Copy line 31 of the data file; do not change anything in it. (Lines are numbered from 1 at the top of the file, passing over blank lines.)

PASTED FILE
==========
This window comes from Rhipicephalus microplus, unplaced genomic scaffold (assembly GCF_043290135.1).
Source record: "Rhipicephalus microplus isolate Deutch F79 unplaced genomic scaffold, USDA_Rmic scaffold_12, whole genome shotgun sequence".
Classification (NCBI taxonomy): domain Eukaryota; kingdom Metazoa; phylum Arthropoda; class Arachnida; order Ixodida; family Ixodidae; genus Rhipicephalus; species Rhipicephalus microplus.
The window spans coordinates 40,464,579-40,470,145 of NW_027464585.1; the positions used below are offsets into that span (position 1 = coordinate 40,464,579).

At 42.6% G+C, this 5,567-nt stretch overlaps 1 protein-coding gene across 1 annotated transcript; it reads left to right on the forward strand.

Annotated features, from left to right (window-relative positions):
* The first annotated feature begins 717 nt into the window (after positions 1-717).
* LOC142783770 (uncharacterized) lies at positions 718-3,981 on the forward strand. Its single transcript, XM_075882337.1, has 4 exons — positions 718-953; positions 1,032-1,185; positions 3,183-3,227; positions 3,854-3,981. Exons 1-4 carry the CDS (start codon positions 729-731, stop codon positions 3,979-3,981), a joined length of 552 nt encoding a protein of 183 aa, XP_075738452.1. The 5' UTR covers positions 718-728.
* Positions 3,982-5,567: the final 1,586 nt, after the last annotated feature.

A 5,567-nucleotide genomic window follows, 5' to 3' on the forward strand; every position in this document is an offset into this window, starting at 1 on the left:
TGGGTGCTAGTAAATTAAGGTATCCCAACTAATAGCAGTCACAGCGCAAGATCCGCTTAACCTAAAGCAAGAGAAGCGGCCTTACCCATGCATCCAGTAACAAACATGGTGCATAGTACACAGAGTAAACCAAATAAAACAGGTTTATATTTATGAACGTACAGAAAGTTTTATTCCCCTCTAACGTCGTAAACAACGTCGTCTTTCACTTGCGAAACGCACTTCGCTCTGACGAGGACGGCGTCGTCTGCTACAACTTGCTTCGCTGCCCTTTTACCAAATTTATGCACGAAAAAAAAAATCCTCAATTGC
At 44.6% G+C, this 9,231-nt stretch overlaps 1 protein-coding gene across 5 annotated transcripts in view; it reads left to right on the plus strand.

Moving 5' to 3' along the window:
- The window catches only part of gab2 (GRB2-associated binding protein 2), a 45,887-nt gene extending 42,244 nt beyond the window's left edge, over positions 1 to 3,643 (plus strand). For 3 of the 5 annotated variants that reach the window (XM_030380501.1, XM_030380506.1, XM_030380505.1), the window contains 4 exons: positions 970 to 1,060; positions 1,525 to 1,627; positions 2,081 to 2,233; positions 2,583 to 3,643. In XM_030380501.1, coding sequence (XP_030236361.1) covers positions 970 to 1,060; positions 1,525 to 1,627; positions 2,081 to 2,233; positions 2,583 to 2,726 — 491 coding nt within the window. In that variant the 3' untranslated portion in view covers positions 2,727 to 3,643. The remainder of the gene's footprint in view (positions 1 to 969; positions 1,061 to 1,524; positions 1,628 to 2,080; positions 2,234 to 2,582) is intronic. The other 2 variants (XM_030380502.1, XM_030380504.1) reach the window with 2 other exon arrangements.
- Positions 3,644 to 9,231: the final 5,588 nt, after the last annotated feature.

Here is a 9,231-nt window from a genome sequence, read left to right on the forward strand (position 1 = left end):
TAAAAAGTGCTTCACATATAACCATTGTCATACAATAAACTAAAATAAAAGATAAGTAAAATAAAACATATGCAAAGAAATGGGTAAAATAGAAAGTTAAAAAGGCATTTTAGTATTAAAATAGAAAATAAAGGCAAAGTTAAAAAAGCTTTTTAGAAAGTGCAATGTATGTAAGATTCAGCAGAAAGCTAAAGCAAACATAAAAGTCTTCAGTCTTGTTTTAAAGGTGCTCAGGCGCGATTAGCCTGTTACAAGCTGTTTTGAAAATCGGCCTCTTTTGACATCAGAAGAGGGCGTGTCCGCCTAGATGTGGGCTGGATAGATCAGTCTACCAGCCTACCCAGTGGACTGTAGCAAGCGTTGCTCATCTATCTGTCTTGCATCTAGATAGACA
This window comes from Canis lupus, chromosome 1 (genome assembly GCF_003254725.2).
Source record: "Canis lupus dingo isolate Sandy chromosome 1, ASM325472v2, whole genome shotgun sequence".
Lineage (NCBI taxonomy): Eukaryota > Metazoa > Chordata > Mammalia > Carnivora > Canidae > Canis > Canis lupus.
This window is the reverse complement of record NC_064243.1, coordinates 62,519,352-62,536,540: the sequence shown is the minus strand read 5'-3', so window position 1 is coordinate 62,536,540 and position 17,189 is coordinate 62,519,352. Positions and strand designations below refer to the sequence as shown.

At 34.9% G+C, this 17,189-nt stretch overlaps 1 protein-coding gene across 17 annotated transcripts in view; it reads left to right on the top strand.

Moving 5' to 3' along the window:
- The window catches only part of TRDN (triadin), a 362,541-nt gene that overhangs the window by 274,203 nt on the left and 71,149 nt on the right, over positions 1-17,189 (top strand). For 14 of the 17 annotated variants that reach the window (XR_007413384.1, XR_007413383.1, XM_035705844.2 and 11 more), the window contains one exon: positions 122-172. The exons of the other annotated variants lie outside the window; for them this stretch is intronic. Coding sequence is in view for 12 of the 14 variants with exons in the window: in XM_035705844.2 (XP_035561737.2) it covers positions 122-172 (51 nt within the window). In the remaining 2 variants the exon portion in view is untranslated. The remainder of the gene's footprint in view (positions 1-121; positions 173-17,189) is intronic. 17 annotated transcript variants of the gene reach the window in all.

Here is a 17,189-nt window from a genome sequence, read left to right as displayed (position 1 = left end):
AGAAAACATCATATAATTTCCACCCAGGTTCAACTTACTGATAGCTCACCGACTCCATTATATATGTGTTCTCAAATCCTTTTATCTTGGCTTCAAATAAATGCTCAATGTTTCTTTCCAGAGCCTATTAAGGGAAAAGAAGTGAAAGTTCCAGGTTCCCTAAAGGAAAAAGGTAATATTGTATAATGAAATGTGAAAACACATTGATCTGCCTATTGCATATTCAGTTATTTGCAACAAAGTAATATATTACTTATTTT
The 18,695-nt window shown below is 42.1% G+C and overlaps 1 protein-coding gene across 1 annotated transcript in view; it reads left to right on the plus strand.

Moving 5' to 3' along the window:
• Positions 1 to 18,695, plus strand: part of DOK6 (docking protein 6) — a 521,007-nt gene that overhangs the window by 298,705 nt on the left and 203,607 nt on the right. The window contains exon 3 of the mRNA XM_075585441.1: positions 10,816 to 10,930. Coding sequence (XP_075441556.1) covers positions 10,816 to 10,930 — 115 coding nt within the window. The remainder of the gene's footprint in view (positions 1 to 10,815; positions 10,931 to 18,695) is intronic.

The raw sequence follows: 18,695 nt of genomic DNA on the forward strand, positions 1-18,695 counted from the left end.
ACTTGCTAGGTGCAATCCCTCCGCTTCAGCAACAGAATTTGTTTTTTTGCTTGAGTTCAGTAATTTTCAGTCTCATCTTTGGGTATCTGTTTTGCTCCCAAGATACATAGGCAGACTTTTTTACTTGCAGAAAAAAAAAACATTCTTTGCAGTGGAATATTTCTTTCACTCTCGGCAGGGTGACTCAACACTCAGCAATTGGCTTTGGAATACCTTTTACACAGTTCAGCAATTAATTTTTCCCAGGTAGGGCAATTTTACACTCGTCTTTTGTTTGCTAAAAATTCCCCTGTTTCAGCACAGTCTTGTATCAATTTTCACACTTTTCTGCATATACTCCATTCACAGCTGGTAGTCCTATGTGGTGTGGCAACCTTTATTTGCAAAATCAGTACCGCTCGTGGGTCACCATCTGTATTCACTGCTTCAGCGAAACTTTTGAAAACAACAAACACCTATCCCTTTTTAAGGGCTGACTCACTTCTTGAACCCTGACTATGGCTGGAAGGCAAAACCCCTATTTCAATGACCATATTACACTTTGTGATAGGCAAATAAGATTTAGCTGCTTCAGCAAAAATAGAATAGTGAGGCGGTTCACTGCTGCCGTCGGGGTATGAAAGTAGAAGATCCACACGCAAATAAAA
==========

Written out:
ACTTGCTAGGTGCAATCCCTCCGCTTCAGCAACAGAATTTGTTTTTTTGCTTGAGTTCAGTAATTTTCAGTCTCATCTTTGGGTATCTGTTTTGCTCCCAAGATACATAGGCAGACTTTTTTACTTGCAGAAAAAAAAAACATTCTTTGCAGTGGAATATTTCTTTCACTCTCGGCAGGGTGACTCAACACTCAGCAATTGGCTTTGGAATACCTTTTACACAGTTCAGCAATTAATTTTTCCCAGGTAGGGCAATTTTACACTCGTCTTTTGTTTGCTAAAAATTCCCCTGTTTCAGCACAGTCTTGTATCAATTTTCACACTTTTCTGCATATACTCCATTCACAGCTGGTAGTCCTATGTGGTGTGGCAACCTTTATTTGCAAAATCAGTACCGCTCGTGGGTCACCATCTGTATTCACTGCTTCAGCGAAACTTTTGAAAACAACAAACACCTATCCCTTTTTAAGGGCTGACTCACTTCTTGAACCCTGACTATGGCTGGAAGGCAAAACCCCTATTTCAATGACCATATTACACTTTGTGATAGGCAAATAAGATTTAGCTGCTTCAGCAAAAATAGAATAGTGAGGCGGTTCACTGCTGCCGTCGGGGTATGAAAGTAGAAGATCCACACGCAAATAAAA